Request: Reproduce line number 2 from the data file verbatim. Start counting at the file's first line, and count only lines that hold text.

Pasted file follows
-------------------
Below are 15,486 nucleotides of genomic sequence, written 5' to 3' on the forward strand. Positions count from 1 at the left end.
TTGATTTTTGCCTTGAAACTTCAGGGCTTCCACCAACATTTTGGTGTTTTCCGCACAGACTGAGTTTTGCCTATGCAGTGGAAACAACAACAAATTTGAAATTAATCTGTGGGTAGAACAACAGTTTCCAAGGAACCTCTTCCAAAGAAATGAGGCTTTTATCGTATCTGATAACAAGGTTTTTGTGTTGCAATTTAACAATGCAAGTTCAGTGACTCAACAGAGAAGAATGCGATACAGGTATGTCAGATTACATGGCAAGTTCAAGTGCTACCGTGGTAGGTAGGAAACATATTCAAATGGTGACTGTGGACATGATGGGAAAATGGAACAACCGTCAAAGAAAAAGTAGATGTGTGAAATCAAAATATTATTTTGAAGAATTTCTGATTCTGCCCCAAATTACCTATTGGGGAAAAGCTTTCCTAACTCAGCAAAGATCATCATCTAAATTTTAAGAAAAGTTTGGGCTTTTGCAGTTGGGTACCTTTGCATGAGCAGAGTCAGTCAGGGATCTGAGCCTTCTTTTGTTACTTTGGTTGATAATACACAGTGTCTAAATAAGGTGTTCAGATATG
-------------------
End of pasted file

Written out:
TTGATTTTTGCCTTGAAACTTCAGGGCTTCCACCAACATTTTGGTGTTTTCCGCACAGACTGAGTTTTGCCTATGCAGTGGAAACAACAACAAATTTGAAATTAATCTGTGGGTAGAACAACAGTTTCCAAGGAACCTCTTCCAAAGAAATGAGGCTTTTATCGTATCTGATAACAAGGTTTTTGTGTTGCAATTTAACAATGCAAGTTCAGTGACTCAACAGAGAAGAATGCGATACAGGTATGTCAGATTACATGGCAAGTTCAAGTGCTACCGTGGTAGGTAGGAAACATATTCAAATGGTGACTGTGGACATGATGGGAAAATGGAACAACCGTCAAAGAAAAAGTAGATGTGTGAAATCAAAATATTATTTTGAAGAATTTCTGATTCTGCCCCAAATTACCTATTGGGGAAAAGCTTTCCTAACTCAGCAAAGATCATCATCTAAATTTTAAGAAAAGTTTGGGCTTTTGCAGTTGGGTACCTTTGCATGAGCAGAGTCAGTCAGGGATCTGAGCCTTCTTTTGTTACTTTGGTTGATAATACACAGTGTCTAAATAAGGTGTTCAGATATG